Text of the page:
Invasive animals are often most abundant in habitats impacted by humans, especially man-made habitats, such as roadsides, suburban and urban developments, and areas of intensive agricultural activity. Understanding why this is true may reveal important insights about the ecological mechanisms that help determine the success and impact of many invasive species.
The invasive fire ant, Solenopsis invicta, is a notoriously pesky species that benefits when humans disturb natural areas. With support from the National Science Foundation (NSF), Joshua King at the University of Central Florida and Walter Tschinkel at Florida State University have been exploring the underlying causes and consequences of the association of fire ants with human-altered ecosystems.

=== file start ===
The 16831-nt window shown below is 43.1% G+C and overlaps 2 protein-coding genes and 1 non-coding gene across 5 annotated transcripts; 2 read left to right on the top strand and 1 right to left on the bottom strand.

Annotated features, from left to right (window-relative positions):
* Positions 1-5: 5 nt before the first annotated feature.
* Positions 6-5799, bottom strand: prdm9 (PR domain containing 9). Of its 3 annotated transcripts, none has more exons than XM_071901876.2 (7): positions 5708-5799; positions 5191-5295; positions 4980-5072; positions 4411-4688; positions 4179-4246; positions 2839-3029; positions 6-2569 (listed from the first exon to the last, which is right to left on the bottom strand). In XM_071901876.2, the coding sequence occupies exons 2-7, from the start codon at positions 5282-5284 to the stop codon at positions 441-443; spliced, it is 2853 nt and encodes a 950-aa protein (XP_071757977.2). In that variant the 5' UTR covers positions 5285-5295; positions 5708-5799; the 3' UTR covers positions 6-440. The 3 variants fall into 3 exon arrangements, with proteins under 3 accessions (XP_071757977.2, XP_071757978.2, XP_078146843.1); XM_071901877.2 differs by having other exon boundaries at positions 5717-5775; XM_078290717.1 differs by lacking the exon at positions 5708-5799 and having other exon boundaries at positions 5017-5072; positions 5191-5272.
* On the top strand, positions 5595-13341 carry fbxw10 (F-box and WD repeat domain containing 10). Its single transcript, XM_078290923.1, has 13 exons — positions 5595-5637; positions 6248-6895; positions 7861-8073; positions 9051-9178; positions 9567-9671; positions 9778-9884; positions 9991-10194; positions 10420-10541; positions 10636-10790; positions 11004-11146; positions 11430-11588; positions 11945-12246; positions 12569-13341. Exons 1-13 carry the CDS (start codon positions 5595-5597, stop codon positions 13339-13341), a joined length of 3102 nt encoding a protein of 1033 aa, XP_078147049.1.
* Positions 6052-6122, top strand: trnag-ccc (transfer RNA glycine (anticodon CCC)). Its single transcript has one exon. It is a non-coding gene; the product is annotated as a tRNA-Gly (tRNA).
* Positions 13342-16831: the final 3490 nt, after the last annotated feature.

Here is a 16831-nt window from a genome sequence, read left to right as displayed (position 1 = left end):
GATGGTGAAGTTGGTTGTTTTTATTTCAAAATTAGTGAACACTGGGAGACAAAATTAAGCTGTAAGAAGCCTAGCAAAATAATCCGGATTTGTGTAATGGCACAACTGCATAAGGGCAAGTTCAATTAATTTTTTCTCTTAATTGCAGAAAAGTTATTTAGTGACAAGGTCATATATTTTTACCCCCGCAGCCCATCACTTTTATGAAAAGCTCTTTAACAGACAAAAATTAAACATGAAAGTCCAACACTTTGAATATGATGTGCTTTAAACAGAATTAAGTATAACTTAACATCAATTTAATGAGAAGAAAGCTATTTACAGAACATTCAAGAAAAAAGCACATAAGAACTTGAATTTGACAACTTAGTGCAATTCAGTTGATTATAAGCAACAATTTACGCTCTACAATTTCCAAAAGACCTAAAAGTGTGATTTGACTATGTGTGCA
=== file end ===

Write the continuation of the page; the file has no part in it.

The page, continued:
Credit: National Science Foundation